Novo Nordisk scientists and the labs of Professor Giovanni Traverso and Professor Robert Langer have been exploring new technologies as alternatives to syringes and injection pens since 2015. They have sought to co-create new devices that safely and effectively deliver oral biological drugs.
“This is a true co-creation research partnership where each party brings its distinct scientific expertise,”said a Novo Nordisk spokesperson.
The combined work of the research teams resulted in several high-impact scientific publications describing breakthrough inventions, including the SOMA robotic pill, which was later licensed exclusively to Novo Nordisk for clinical development.
The new agreement extends the research link through 2026, broadening the scope to encompass the creation and integration of bioelectronics, biosensors and stimulus-responsive delivery devices.
“We continue to explore the immense potential for improving the delivery of biologic drugs and stem cell-derived therapies through the platforms we are developing,”said Giovanni Traverso, Karl van Tassel, assistant professor of career development in mechanical engineering at MIT and gastroenterologist at Brigham and Women’s Hospital, Harvard Medical School.
Regarding the new focus on bioelectronics, biosensors and stimulus-responsive delivery devices, the Novo Nordisk representative told us that it is too early to say exactly which solutions in these categories will be developed through the collaboration.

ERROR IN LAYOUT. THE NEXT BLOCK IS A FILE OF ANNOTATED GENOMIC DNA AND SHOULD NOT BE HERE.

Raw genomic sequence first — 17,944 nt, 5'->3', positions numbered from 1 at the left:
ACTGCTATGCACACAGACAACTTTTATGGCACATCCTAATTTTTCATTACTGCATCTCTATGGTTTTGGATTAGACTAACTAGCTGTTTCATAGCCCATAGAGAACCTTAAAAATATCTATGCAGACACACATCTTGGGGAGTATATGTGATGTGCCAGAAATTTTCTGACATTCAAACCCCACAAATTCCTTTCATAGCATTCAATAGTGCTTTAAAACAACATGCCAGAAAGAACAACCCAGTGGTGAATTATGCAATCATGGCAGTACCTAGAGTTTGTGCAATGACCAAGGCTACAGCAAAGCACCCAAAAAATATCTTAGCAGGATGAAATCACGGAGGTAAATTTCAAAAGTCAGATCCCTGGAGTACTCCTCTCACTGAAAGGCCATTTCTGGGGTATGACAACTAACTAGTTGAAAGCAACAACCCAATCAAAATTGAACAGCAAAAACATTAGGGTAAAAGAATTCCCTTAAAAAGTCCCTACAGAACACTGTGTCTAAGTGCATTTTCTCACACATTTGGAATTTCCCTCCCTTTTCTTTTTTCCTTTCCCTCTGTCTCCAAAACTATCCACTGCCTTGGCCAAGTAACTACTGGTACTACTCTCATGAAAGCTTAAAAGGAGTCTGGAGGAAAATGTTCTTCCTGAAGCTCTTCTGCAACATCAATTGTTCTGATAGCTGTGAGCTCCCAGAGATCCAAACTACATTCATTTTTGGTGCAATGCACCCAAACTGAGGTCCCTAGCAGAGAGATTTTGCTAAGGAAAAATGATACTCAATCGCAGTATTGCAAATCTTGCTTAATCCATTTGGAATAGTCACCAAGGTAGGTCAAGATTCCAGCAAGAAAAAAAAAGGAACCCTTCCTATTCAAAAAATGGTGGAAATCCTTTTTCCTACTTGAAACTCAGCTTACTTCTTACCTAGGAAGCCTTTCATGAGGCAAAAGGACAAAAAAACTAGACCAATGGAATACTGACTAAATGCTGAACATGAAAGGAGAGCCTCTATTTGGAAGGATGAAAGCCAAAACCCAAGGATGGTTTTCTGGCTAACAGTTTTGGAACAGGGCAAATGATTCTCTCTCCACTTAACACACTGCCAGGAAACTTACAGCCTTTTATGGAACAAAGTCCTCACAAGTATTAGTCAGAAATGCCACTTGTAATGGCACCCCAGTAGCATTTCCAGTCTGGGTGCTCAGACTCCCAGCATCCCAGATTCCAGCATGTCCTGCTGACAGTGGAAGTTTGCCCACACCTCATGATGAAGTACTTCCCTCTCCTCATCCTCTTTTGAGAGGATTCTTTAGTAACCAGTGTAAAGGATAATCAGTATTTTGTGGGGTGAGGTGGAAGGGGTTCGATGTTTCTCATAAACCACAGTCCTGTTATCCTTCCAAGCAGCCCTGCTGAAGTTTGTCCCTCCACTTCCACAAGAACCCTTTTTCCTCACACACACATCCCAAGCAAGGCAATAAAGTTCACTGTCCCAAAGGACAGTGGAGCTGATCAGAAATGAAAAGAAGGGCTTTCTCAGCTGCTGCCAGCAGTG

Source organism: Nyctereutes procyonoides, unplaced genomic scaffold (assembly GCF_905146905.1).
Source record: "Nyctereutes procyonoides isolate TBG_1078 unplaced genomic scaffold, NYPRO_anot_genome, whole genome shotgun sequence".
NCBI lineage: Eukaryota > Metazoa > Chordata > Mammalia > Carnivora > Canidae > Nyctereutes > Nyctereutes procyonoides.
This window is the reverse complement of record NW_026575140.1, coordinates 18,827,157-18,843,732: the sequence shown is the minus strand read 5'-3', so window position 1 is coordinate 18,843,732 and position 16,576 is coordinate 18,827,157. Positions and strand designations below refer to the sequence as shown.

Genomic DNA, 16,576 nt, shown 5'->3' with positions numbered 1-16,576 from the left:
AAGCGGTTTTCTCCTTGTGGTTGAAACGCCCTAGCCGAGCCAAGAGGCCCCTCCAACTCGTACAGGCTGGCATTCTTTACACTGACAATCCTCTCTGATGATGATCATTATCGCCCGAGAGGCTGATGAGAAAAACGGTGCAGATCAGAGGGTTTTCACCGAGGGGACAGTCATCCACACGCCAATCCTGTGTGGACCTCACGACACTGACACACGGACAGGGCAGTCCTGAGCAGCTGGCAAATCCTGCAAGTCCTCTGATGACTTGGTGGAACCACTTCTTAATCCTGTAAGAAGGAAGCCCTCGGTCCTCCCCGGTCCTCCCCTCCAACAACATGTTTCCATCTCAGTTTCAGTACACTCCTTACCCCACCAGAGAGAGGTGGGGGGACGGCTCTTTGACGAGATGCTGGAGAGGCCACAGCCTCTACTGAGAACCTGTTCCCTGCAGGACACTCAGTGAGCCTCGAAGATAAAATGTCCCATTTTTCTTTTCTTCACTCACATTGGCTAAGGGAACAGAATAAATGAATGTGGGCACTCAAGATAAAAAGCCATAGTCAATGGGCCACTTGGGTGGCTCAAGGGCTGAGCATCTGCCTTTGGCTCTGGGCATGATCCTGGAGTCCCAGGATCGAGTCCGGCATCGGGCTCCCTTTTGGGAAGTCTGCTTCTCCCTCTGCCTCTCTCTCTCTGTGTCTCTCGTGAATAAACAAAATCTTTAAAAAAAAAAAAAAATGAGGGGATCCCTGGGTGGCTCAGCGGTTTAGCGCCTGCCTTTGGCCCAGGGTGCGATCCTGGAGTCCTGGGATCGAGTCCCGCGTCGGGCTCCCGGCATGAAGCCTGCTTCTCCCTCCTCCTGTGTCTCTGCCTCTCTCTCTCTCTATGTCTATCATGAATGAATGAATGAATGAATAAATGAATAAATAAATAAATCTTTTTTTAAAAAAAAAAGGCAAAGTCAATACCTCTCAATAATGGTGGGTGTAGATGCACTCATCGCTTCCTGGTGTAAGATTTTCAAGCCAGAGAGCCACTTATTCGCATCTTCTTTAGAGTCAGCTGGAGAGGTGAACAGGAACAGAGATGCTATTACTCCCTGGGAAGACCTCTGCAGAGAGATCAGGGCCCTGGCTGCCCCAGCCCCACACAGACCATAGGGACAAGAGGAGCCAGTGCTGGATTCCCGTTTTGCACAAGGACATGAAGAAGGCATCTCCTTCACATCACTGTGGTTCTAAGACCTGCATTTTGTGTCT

“But we will explore the possibility of creating new delivery devices that can sense signals from the body, emit electrical signals that can stimulate the body to respond in different ways, and even encapsulate and deliver cell therapies. Our initial collaboration has led to a number of new inventions in the field of oral administration, and we hope we will be as successful on this next leg of the journey,” continued the spokesperson.
The most successful achievement to date resulting from this collaborative exercise is the Self-Orienting Millimeter-Scale Applicator (SOMA) pill, he added.
“It’s a blueberry-sized robotic pill, which borrows from the design of the self-righting leopard tortoise: when it reaches the stomach, it orients itself to always unfold in the wall of the stomach upon activation by a plug of soluble sugar.”
SOMA was first described using solid milliposts of API needles (Science 2019), and was developed to demonstrate, using large animal models, that the technology can be configured to transport and inject liquid formulations of drugs commonly injected into the stomach (Nature Biotechnology 2021).
“More recently, it has been demonstrated in a large animal model that it is possible to deliver RNA using the SOMA device (Matter, 2022).”
Novo Nordisk has obtained the exclusive license to develop SOMA in all therapeutic areas: “Our oral device project team continues to work on developing new methods and trial designs to bring SOMA into clinical trials.”